It has been reported that Coinbase has approached the US Securities and Exchange Commission (SEC) regarding registration in order to be a licensed brokerage firm and electronic-trading venue. This move comes after much discussion about supervision and regulation of the booming cryptocurrency industry.

Coinbase, based in San Francisco, is currently one of world’s largest cryptocurrency trading platforms. The Washington Post reported that the company has met with SEC officials to inquire about registering the company with the agency. Registration with the SEC would mean that Coinbase could expand its offering of digital currencies, or tokens, which many have argued should be classified as securities. If this does happen, it would increase the pressure on other trading platforms to follow suit and submit to US oversight and regulations.

Speaking on CNBC last Thursday, Coinbase President Asiff Hirji said, “The assets that we do list have all had some amount of regulatory certainty. As soon as there is more regulatory clarity than there currently is you would expect us to start listing more assets.” A spokesperson for Coinbase declined to comment for the Wall Street Journal piece, which also quotes Richard Levin, of Polsinelli PC, as saying, “It’s an early phase where the industry leaders understand they have to live within a highly regulated environment. They have to deal with the SEC.”

While there has been much debate about how to classify cryptocurrencies, and what qualifications they must meet to be considered a security, there is currently little oversight by US regulators of the trading platforms and the currencies themselves. The companies operating the exchanges and platforms for cryptocurrencies have long been seen as disrupting traditional means of raising capital for ventures and exchange trading, which is still largely unregulated.

2017 saw the rise of Initial Coin Offerings (ICOs), and has added new opportunities for traders but has also made it harder for exchanges to avoid regulation. SEC Chairman Jay Clayton has said in the past that many of the tokens issued through ICOs are securities, meaning that in order to be traded legally, they must be traded on a licensed exchange or electronic platform.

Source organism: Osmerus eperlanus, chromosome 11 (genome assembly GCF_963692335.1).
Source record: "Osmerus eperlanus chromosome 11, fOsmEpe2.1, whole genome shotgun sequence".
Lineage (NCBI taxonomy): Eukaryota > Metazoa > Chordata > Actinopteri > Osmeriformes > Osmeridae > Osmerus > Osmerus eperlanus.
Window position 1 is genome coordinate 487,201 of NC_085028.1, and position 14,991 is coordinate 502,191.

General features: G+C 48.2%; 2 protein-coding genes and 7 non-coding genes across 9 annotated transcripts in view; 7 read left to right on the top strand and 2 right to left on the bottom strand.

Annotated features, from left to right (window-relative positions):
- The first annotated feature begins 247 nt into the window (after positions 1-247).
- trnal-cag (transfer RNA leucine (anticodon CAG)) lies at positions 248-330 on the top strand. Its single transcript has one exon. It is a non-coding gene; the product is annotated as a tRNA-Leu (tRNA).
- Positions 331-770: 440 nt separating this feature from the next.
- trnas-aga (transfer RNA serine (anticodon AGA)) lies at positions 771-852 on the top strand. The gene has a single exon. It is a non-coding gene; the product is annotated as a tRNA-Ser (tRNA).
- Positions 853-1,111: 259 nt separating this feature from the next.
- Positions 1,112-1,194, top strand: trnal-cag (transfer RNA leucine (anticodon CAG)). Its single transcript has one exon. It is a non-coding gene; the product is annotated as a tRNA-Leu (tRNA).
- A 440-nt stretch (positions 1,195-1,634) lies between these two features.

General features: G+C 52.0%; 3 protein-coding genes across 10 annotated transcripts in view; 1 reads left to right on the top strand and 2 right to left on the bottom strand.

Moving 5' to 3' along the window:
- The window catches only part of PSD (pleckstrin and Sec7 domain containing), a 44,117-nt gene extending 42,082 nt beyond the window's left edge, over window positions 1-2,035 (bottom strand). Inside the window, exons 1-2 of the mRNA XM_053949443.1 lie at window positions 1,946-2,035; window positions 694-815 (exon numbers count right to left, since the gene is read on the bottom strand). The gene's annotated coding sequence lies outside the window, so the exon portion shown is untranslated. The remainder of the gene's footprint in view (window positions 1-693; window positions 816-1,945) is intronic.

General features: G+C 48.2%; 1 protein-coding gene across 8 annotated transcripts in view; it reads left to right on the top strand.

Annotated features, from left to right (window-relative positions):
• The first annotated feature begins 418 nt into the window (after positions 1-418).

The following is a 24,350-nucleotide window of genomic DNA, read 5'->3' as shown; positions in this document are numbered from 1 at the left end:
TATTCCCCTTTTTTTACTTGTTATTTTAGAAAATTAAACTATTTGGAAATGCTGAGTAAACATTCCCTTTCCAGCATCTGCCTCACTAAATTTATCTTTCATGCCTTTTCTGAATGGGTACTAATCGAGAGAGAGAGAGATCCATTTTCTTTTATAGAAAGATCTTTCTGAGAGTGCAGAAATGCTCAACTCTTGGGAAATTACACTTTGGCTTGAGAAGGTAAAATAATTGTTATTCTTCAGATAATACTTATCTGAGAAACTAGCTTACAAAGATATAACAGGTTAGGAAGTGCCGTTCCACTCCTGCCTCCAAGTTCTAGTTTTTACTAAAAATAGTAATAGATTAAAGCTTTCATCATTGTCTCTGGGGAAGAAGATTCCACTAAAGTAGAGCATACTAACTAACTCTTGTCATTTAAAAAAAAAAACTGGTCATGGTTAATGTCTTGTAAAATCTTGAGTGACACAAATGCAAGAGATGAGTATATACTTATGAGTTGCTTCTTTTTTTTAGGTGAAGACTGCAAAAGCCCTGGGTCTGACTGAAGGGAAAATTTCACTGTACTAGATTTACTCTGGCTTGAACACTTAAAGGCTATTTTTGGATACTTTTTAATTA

According to the Wall Street Journal article, Token Report reported that $4 billion in capital was raised through ICOs during the first quarter of 2018, which is nearly half of the total raised through the same means in 2017. It is clear, however, that US regulatory agencies such as the SEC are doing their due diligence prior to issuing guidelines for regulation. The SEC has issued multiple requests for information or subpoenas to companies that have been involved with ICOs in order to assess the status of the tokens and to see how certain deals may have evaded securities laws or which tokens might not actually be classified as securities.

Coinbase announced in March that it planned to add additional coins in the future, although it did not indicate what kinds of assets it may eventually add to its platform. The looming specter of SEC and regulatory enforcement action has caused Coinbase and other firms to pause and not continue adding additional tokens to their exchanges. However, Coinbase has added the functionality of storing customer assets on their platform, which is a service usually provided by licensed brokerage firms.

If Coinbase does open their exchange up to SEC regulation, they might just be opening pandora’s box, as the SEC would then be able to assess compliance with the significant array of regulations that brokerage firms face, including the SEC looking through trading records, software security systems, and overview of policies guarding against insider trading and intentional manipulation of the market, an allegation which Coinbase faced last year.

Templum LLC has also registered with the SEC and is classified as a brokerage firm. They operate their licensed brokerage firm and a trading system, and plan to offer companies a platform for selling and trading regulated tokens. The company has asked that they be allowed to “remediate” the status of tokens that were issued and traded illegally by making required regulatory compliance filings with the SEC. In addition, US-based Gemini is also currently regulated in New York.

At the end of the day, Coinbase may want to be careful what it wishes for…


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